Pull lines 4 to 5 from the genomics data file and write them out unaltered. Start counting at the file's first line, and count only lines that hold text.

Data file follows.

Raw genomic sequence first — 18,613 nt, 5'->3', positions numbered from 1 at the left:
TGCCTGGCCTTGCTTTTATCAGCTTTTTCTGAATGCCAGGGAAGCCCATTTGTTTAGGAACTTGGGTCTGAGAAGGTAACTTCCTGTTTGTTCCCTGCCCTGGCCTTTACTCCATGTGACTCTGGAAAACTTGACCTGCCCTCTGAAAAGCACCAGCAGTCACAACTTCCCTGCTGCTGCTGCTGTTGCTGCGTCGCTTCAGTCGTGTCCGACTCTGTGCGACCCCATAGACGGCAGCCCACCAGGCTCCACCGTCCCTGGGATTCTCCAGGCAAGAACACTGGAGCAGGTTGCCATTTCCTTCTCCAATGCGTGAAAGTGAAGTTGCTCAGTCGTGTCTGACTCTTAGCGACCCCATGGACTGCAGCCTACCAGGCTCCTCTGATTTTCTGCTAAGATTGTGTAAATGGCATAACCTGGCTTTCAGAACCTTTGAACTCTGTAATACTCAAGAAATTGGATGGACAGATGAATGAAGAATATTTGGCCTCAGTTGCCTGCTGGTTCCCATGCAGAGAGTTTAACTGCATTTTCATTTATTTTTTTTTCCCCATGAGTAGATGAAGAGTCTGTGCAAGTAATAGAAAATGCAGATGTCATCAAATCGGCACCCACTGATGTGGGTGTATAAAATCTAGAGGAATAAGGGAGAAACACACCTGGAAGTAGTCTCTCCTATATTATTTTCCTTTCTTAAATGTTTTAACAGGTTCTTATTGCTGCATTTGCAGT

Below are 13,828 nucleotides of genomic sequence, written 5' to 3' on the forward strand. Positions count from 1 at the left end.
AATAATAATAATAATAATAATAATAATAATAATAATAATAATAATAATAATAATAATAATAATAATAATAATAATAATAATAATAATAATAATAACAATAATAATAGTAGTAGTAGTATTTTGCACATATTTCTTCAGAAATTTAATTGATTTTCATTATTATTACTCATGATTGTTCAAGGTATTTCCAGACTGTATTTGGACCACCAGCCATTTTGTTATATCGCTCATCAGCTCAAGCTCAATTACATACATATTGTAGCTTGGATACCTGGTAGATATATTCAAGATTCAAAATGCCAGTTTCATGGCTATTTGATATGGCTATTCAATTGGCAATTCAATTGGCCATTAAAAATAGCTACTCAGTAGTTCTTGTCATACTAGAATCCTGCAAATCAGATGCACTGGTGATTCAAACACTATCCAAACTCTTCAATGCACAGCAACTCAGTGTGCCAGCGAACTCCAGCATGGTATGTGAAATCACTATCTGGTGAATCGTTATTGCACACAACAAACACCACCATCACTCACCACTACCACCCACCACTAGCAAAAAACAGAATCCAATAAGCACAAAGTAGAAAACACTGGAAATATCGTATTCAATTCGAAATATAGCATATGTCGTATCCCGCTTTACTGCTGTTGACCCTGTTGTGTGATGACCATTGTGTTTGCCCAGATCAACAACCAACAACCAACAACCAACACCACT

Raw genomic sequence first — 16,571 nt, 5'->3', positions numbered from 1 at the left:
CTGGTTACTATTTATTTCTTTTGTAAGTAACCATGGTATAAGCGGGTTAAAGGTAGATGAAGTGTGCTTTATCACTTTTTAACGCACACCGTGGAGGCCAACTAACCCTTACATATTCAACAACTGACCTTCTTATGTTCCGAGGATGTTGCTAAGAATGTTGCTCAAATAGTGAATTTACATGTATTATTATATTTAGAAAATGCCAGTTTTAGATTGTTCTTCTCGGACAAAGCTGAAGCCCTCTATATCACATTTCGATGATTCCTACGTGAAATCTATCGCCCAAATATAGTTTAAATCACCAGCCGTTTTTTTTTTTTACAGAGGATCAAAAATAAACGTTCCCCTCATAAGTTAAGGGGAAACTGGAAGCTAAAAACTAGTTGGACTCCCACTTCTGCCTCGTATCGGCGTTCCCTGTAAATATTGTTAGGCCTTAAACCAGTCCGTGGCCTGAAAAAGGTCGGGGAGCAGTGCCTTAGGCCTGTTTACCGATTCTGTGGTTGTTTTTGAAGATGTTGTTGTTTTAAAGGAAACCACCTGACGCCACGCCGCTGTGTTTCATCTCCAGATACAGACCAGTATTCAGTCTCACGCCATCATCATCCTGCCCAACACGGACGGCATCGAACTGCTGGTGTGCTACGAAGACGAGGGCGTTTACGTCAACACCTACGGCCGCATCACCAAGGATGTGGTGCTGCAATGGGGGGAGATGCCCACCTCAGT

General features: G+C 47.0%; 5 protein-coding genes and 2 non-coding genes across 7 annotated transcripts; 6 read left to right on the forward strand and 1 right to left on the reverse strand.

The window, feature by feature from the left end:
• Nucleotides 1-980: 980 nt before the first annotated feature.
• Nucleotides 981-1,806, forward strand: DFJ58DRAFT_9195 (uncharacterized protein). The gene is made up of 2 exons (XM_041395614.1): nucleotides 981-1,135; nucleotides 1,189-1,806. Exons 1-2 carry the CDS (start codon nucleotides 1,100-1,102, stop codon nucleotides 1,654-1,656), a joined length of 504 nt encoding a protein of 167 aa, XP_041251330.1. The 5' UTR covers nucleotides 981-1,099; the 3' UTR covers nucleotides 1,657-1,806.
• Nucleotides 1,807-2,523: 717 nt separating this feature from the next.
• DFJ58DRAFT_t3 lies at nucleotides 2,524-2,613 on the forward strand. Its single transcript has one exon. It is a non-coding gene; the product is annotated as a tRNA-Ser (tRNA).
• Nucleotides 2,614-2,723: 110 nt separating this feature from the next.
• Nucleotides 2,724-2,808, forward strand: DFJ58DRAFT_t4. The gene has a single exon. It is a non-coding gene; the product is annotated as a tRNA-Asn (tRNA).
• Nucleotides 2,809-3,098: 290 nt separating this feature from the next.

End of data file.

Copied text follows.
AATAATAATAATAATAATAATAATAATAATAATAATAATAATAATAATAATAATAATAATAATAATAATAATAATAATAATAATAATAATAATAACAATAATAATAGTAGTAGTAGTATTTTGCACATATTTCTTCAGAAATTTAATTGATTTTCATTATTATTACTCATGATTGTTCAAGGTATTTCCAGACTGTATTTGGACCACCAGCCATTTTGTTATATCGCTCATCAGCTCAAGCTCAATTACATACATATTGTAGCTTGGATACCTGGTAGATATATTCAAGATTCAAAATGCCAGTTTCATGGCTATTTGATATGGCTATTCAATTGGCAATTCAATTGGCCATTAAAAATAGCTACTCAGTAGTTCTTGTCATACTAGAATCCTGCAAATCAGATGCACTGGTGATTCAAACACTATCCAAACTCTTCAATGCACAGCAACTCAGTGTGCCAGCGAACTCCAGCATGGTATGTGAAATCACTATCTGGTGAATCGTTATTGCACACAACAAACACCACCATCACTCACCACTACCACCCACCACTAGCAAAAAACAGAATCCAATAAGCACAAAGTAGAAAACACTGGAAATATCGTATTCAATTCGAAATATAGCATATGTCGTATCCCGCTTTACTGCTGTTGACCCTGTTGTGTGATGACCATTGTGTTTGCCCAGATCAACAACCAACAACCAACAACCAACACCACT

Raw genomic sequence first — 16,571 nt, 5'->3', positions numbered from 1 at the left: